Since creating Worth1000, (a terrible example of SEO), I have learned a lot about what works best in getting search engines to crawl and understand what your page is about. I have since created Plime, which is a great example of an optimized page. In this post, I’ll outline the theory I used in laying out my site to improve it’s readability by search engines.
This article is not about ranking higher in search enginges. That’s the next step. It’s about structuring your content in such a way that search engines will understand it and index it better.
Before I begin let me just explain the logic here. Think of a search engine as a stupid computer program, and understand that the program is programmed to read the data on your website in the form of a semantic hierarchy. The html on your site is really designed for people to read, so the trick is to also design it so that search engines can read it as well, in a way that doesn’t interfere with what people see. A well designed SEO page will not effect your page design AT ALL.
By semantic hierarchy I mean the program is looking for the following items, in this order to determine a page’s content:
- Domain name
- Page’s Title
- Page’s URL structure (excluding domain)
- Page’s Headline
- Page’s Subheadline
- Page’s Sub-subheadline
- Page’s content
- Bolded and italicized words within the content
- Links within your page, linking to internal pages (breadcrumb trails,left navigation and right article list)
- Links within your page, linking to external websites
I’ll go through each section with some tips on how to improve it and explain the logic for search engines and people, where the change will effect what people see.
If someone owns “plime-trees-are-delicious.com” and you start an article called “plime trees are delicious” they might get higher in search engine results for “plime trees are delicious” if anyone links to them, because domain names are the most important element in most search engines (since they are not editable, unlike html).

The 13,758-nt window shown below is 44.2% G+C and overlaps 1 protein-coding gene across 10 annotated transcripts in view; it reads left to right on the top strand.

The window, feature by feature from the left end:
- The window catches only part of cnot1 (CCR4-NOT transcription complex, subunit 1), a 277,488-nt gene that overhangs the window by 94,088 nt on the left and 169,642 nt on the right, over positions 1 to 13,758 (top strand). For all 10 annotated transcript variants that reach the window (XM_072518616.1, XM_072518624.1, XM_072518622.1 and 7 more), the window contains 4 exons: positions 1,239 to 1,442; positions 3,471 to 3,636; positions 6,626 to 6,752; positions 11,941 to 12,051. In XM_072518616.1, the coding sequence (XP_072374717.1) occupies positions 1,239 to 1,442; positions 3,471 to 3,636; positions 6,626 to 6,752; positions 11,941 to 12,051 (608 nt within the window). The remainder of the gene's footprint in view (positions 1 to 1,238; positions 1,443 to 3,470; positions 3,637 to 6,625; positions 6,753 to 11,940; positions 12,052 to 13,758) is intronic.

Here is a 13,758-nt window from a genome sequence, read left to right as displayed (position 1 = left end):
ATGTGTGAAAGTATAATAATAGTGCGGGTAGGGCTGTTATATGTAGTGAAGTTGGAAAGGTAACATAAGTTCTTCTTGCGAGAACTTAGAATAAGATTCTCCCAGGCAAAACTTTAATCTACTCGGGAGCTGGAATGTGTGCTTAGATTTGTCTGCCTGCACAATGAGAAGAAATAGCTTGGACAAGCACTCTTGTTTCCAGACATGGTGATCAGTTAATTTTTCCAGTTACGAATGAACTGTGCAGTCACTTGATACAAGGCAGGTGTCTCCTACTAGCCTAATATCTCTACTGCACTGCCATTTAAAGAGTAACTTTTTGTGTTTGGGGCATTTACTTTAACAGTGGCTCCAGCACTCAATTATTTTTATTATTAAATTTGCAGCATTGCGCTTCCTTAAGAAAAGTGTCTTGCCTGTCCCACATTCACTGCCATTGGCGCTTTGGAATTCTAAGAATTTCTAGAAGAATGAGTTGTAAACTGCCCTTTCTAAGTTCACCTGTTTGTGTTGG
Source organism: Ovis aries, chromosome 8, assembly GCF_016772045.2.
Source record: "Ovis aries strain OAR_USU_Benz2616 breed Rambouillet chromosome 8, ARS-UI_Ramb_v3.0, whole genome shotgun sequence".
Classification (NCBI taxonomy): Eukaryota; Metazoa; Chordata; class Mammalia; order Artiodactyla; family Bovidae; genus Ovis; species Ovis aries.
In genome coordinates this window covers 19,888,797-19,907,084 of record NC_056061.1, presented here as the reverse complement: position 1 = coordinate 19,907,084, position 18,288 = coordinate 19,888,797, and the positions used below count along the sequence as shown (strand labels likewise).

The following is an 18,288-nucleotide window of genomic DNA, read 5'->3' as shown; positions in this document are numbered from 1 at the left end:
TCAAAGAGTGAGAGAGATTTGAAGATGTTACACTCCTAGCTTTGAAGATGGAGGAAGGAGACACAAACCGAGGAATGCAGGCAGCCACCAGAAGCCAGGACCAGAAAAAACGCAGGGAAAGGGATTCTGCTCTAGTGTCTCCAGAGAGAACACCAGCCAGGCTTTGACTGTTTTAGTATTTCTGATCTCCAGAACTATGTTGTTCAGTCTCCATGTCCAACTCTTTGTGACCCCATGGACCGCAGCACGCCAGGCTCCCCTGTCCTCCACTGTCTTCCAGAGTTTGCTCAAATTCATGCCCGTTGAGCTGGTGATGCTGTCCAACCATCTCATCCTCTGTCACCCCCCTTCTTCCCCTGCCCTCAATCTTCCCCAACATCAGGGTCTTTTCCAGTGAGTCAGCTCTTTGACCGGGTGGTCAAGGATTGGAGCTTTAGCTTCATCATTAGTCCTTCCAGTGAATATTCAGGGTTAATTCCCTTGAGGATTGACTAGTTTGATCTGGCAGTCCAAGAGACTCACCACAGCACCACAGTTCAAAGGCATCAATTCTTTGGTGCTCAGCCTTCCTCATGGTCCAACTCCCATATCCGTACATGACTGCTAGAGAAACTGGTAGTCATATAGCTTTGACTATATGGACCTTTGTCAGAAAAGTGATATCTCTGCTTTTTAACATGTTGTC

Always include your site’s name (like Worth1000.com) and the actual headline for the page you are at. (Worth1000.com | Out of Bounds Contest) in your title tags. Search engines give this a lot of emphasis.
Page’s URL structure
If all of your pages have dynamic extentions (like .asp or .php) and use querystrings to point you to different dynamic articles you’re making a mistake.
An example of a bad URL would be: http://www.worth1000.com/contest.asp?contest_id=1163
This is bad for two easons:
- PageRank effects articles at the document level, which means querystrings are excluded (so you won’t develop separate pageranks for different articles… all will share the same rank).
- Some search engines and stat logs cut off the querystring whenindexing your content. Having a link in someone’s stat logs or in a non-Google engine that point to “http://www.worth1000.com/contests.asp” is useless and is a wasted opportunity to get more visitors and pagerank.
Structure your URLS like this instead:
All that’s important in there is the number 1163, but you’re already getting some important extra keywords in there that will help with SEO.
I don’t even need to change my code. I can simply use a program called modrewrite which will redirect that URL to my actual page: http://www.worth1000.com/contests.asp?contest_id=1163 (the rest of the stuff is ignored by modrewrite, so I can use anything there). Search
engines will see it as a static page, even though it\’s exactly the same as it is now.